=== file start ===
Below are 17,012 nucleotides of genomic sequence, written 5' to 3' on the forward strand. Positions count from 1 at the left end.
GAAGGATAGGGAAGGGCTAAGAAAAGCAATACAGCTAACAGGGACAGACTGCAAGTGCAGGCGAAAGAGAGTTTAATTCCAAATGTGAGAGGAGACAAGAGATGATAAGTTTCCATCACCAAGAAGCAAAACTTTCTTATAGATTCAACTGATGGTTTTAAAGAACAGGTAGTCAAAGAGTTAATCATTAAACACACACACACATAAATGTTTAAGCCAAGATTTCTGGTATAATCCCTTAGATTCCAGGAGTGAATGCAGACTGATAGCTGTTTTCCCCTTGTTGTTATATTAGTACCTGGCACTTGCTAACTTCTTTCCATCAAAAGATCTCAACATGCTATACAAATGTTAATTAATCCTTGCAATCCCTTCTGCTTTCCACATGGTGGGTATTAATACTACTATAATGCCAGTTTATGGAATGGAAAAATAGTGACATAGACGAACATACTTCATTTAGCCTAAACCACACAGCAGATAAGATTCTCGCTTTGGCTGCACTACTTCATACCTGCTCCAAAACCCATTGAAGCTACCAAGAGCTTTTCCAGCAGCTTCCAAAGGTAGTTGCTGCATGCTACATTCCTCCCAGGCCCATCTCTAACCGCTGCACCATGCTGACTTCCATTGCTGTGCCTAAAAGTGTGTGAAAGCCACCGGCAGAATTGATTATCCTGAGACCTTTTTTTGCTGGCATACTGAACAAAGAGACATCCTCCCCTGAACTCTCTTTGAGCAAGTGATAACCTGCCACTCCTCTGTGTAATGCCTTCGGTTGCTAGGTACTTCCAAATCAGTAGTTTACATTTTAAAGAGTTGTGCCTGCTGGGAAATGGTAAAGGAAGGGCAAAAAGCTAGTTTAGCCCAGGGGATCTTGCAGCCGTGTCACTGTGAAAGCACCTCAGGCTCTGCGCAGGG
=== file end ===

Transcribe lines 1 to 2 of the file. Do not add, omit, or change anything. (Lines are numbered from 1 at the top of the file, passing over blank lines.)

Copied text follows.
Below are 17,012 nucleotides of genomic sequence, written 5' to 3' on the forward strand. Positions count from 1 at the left end.
GAAGGATAGGGAAGGGCTAAGAAAAGCAATACAGCTAACAGGGACAGACTGCAAGTGCAGGCGAAAGAGAGTTTAATTCCAAATGTGAGAGGAGACAAGAGATGATAAGTTTCCATCACCAAGAAGCAAAACTTTCTTATAGATTCAACTGATGGTTTTAAAGAACAGGTAGTCAAAGAGTTAATCATTAAACACACACACACATAAATGTTTAAGCCAAGATTTCTGGTATAATCCCTTAGATTCCAGGAGTGAATGCAGACTGATAGCTGTTTTCCCCTTGTTGTTATATTAGTACCTGGCACTTGCTAACTTCTTTCCATCAAAAGATCTCAACATGCTATACAAATGTTAATTAATCCTTGCAATCCCTTCTGCTTTCCACATGGTGGGTATTAATACTACTATAATGCCAGTTTATGGAATGGAAAAATAGTGACATAGACGAACATACTTCATTTAGCCTAAACCACACAGCAGATAAGATTCTCGCTTTGGCTGCACTACTTCATACCTGCTCCAAAACCCATTGAAGCTACCAAGAGCTTTTCCAGCAGCTTCCAAAGGTAGTTGCTGCATGCTACATTCCTCCCAGGCCCATCTCTAACCGCTGCACCATGCTGACTTCCATTGCTGTGCCTAAAAGTGTGTGAAAGCCACCGGCAGAATTGATTATCCTGAGACCTTTTTTTGCTGGCATACTGAACAAAGAGACATCCTCCCCTGAACTCTCTTTGAGCAAGTGATAACCTGCCACTCCTCTGTGTAATGCCTTCGGTTGCTAGGTACTTCCAAATCAGTAGTTTACATTTTAAAGAGTTGTGCCTGCTGGGAAATGGTAAAGGAAGGGCAAAAAGCTAGTTTAGCCCAGGGGATCTTGCAGCCGTGTCACTGTGAAAGCACCTCAGGCTCTGCGCAGGG